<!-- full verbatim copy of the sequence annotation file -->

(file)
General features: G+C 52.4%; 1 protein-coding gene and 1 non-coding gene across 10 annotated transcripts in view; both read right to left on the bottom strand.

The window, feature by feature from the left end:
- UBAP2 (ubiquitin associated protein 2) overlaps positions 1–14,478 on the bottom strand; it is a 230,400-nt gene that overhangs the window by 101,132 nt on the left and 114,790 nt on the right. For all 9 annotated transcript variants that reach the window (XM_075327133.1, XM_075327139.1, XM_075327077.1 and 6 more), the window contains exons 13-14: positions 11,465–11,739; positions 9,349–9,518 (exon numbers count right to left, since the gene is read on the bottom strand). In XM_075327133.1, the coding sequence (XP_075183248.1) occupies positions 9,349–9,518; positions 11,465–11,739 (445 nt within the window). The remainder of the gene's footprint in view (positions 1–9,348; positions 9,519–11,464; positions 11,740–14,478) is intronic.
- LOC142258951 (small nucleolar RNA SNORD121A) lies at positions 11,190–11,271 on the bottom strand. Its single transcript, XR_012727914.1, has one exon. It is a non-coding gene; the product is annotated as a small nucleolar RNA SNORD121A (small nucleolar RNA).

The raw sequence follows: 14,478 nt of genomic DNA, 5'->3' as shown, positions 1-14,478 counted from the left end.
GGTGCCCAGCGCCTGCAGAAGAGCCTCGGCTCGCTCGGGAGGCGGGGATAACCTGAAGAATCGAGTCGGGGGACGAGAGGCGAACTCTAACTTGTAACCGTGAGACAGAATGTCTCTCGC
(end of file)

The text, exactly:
General features: G+C 52.4%; 1 protein-coding gene and 1 non-coding gene across 10 annotated transcripts in view; both read right to left on the bottom strand.

The window, feature by feature from the left end:
- UBAP2 (ubiquitin associated protein 2) overlaps positions 1–14,478 on the bottom strand; it is a 230,400-nt gene that overhangs the window by 101,132 nt on the left and 114,790 nt on the right. For all 9 annotated transcript variants that reach the window (XM_075327133.1, XM_075327139.1, XM_075327077.1 and 6 more), the window contains exons 13-14: positions 11,465–11,739; positions 9,349–9,518 (exon numbers count right to left, since the gene is read on the bottom strand). In XM_075327133.1, the coding sequence (XP_075183248.1) occupies positions 9,349–9,518; positions 11,465–11,739 (445 nt within the window). The remainder of the gene's footprint in view (positions 1–9,348; positions 9,519–11,464; positions 11,740–14,478) is intronic.
- LOC142258951 (small nucleolar RNA SNORD121A) lies at positions 11,190–11,271 on the bottom strand. Its single transcript, XR_012727914.1, has one exon. It is a non-coding gene; the product is annotated as a small nucleolar RNA SNORD121A (small nucleolar RNA).

The raw sequence follows: 14,478 nt of genomic DNA, 5'->3' as shown, positions 1-14,478 counted from the left end.
GGTGCCCAGCGCCTGCAGAAGAGCCTCGGCTCGCTCGGGAGGCGGGGATAACCTGAAGAATCGAGTCGGGGGACGAGAGGCGAACTCTAACTTGTAACCGTGAGACAGAATGTCTCTCGC